An old and dear friend lost her husband yesterday. Walking together to his work, she must have watched as he fell to the ground with a heart attack, his second in two years. He was dead by the time they arrived at the hospital.
He was younger than my husband, only a few years older than I am. And somehow, those two things — my friend’s loss of her beloved, and his relative youth — make this very personal.
All death is personal, of course. To someone. Donne was absolutely right: Any man’s death diminishes me. Except that it doesn’t feel the same. The death of most distant strangers is just that — distant. Completely off our radar. By 2:30 today, there had been about 94,000 deaths across the world. And I felt none of them like this one yesterday.
Life is always a gamble. We have no idea what’s just around the corner. Another friend told her FB friends yesterday that her routine colonscopy (she’s not even 50) turned up pre-cancerous polyps. Had she put off the colonoscopy a few more years, the polyps would have killed her. I could tell a similar story.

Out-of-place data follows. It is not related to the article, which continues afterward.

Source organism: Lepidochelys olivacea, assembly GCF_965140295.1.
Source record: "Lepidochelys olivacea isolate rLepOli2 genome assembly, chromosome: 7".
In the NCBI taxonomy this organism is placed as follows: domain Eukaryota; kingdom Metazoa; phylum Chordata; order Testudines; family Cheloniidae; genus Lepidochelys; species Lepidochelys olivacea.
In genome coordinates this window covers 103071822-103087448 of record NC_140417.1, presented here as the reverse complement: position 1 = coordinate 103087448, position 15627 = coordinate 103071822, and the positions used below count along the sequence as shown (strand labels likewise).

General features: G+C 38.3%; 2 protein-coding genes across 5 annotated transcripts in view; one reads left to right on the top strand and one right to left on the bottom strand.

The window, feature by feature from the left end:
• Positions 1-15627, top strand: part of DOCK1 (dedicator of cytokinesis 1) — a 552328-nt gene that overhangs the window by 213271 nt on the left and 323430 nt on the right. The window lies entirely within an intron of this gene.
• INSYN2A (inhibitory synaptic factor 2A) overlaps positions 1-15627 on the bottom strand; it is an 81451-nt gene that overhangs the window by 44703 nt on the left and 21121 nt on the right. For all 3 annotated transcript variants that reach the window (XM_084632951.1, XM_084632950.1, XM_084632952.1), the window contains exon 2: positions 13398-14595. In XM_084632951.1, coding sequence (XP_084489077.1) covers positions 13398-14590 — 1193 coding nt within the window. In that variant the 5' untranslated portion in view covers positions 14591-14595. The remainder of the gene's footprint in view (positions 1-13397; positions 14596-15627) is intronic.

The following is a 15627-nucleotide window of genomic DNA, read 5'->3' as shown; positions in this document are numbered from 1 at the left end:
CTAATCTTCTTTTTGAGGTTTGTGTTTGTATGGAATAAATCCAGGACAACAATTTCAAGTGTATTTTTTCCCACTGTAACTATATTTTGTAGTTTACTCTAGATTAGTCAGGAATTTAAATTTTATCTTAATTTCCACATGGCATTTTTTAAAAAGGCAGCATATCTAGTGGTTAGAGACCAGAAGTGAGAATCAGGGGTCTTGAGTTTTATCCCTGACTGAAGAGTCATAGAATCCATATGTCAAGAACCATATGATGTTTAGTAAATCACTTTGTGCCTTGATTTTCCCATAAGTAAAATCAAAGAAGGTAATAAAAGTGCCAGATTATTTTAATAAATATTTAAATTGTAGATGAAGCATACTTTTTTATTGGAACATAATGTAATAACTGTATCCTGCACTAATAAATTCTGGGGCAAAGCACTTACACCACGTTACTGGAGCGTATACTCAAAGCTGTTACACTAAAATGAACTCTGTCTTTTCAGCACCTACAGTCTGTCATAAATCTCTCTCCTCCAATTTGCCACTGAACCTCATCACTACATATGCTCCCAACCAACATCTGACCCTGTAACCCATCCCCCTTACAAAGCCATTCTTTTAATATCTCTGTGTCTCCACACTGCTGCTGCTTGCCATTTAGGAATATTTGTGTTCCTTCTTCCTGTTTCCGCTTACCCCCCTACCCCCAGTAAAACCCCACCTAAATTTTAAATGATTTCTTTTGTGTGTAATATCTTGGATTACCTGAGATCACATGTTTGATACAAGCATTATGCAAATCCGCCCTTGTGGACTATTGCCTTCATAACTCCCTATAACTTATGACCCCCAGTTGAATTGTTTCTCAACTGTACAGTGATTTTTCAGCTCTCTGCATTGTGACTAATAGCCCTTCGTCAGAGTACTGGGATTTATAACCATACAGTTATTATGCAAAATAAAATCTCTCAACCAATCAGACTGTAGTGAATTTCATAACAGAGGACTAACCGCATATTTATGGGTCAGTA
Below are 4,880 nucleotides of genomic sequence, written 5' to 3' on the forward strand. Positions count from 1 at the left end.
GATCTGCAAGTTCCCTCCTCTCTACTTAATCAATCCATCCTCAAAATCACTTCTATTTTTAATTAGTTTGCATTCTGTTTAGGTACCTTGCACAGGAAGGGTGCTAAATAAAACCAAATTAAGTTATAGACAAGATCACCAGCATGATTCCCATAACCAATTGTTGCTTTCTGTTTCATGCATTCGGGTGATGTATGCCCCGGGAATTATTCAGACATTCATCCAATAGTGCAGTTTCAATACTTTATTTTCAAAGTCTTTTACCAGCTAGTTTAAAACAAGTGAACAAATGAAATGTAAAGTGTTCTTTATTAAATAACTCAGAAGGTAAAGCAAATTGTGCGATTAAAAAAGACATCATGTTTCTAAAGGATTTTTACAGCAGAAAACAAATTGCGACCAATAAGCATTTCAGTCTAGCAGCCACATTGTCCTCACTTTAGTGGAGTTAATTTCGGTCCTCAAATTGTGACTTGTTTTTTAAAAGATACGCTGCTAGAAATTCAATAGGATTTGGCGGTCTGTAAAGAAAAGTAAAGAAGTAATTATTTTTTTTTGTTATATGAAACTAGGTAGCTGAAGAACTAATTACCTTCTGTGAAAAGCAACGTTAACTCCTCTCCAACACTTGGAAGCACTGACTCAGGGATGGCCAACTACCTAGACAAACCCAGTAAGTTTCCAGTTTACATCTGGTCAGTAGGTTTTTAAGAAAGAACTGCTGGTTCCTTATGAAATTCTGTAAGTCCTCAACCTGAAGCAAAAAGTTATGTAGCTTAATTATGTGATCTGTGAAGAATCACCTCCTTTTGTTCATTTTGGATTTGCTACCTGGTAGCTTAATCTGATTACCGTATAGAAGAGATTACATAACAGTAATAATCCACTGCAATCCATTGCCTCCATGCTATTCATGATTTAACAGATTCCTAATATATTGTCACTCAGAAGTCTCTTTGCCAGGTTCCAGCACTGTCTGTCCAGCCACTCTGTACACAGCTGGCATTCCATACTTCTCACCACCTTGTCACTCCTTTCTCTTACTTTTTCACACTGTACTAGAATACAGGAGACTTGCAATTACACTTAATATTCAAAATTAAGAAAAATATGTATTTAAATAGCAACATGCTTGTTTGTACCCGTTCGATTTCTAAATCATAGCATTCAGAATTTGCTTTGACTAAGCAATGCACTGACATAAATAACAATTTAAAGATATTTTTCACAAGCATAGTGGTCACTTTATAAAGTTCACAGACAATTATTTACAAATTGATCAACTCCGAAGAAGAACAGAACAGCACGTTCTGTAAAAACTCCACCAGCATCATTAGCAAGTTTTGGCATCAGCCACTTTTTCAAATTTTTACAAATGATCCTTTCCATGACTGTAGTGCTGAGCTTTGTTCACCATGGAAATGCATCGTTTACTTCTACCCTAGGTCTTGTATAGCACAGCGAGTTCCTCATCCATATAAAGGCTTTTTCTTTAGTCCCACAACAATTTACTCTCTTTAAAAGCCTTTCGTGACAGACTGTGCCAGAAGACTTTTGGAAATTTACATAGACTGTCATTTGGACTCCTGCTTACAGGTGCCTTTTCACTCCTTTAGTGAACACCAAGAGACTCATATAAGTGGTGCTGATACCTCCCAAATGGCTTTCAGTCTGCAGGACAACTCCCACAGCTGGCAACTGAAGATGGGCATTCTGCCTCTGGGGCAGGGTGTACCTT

I like to think I live my life fully — trying hard to pay attention to both the moments and the spaces in between each one. But my family is prone to all kinds of bad health (Alzheimer’s, diabetes, Parkinson’s, heart disease, kidney disease: we should really not reproduce!), and I know my time may well be shorter than I’d like.
But then, isn’t it always?
So I’m telling each of you: take a moment to go outside and look up. Breathe deeply, then go hug the nearest loved one. Send a card (did that today), email a note. Phone a friend. But don’t take this day — or any other — for granted. Time runs aways from us.